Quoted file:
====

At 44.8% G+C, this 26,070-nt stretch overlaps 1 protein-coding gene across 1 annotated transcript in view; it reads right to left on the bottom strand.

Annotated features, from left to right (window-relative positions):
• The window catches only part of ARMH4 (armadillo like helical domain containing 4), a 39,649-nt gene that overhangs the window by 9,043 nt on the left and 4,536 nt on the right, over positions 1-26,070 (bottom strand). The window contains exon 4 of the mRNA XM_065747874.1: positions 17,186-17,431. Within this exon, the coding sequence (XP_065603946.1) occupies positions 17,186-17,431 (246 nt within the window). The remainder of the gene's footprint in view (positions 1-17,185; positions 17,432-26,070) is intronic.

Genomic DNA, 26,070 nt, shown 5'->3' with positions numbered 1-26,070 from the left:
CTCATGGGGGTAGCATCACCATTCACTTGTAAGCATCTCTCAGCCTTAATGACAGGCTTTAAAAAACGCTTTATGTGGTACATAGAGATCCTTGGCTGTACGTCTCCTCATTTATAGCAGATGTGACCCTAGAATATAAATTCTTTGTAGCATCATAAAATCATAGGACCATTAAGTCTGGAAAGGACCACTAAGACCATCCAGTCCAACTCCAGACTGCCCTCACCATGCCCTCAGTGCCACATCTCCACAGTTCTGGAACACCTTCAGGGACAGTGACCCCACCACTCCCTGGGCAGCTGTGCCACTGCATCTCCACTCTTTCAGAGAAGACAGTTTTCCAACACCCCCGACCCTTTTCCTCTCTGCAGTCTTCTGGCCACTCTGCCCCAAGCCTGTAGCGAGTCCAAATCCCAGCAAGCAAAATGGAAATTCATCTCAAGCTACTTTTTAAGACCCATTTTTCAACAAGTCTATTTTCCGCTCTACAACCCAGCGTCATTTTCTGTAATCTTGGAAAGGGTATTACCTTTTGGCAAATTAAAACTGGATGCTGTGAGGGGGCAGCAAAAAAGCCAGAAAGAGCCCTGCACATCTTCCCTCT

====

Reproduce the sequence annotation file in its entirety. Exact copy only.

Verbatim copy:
At 44.8% G+C, this 26,070-nt stretch overlaps 1 protein-coding gene across 1 annotated transcript in view; it reads right to left on the bottom strand.

Annotated features, from left to right (window-relative positions):
• The window catches only part of ARMH4 (armadillo like helical domain containing 4), a 39,649-nt gene that overhangs the window by 9,043 nt on the left and 4,536 nt on the right, over positions 1-26,070 (bottom strand). The window contains exon 4 of the mRNA XM_065747874.1: positions 17,186-17,431. Within this exon, the coding sequence (XP_065603946.1) occupies positions 17,186-17,431 (246 nt within the window). The remainder of the gene's footprint in view (positions 1-17,185; positions 17,432-26,070) is intronic.

Genomic DNA, 26,070 nt, shown 5'->3' with positions numbered 1-26,070 from the left:
CTCATGGGGGTAGCATCACCATTCACTTGTAAGCATCTCTCAGCCTTAATGACAGGCTTTAAAAAACGCTTTATGTGGTACATAGAGATCCTTGGCTGTACGTCTCCTCATTTATAGCAGATGTGACCCTAGAATATAAATTCTTTGTAGCATCATAAAATCATAGGACCATTAAGTCTGGAAAGGACCACTAAGACCATCCAGTCCAACTCCAGACTGCCCTCACCATGCCCTCAGTGCCACATCTCCACAGTTCTGGAACACCTTCAGGGACAGTGACCCCACCACTCCCTGGGCAGCTGTGCCACTGCATCTCCACTCTTTCAGAGAAGACAGTTTTCCAACACCCCCGACCCTTTTCCTCTCTGCAGTCTTCTGGCCACTCTGCCCCAAGCCTGTAGCGAGTCCAAATCCCAGCAAGCAAAATGGAAATTCATCTCAAGCTACTTTTTAAGACCCATTTTTCAACAAGTCTATTTTCCGCTCTACAACCCAGCGTCATTTTCTGTAATCTTGGAAAGGGTATTACCTTTTGGCAAATTAAAACTGGATGCTGTGAGGGGGCAGCAAAAAAGCCAGAAAGAGCCCTGCACATCTTCCCTCT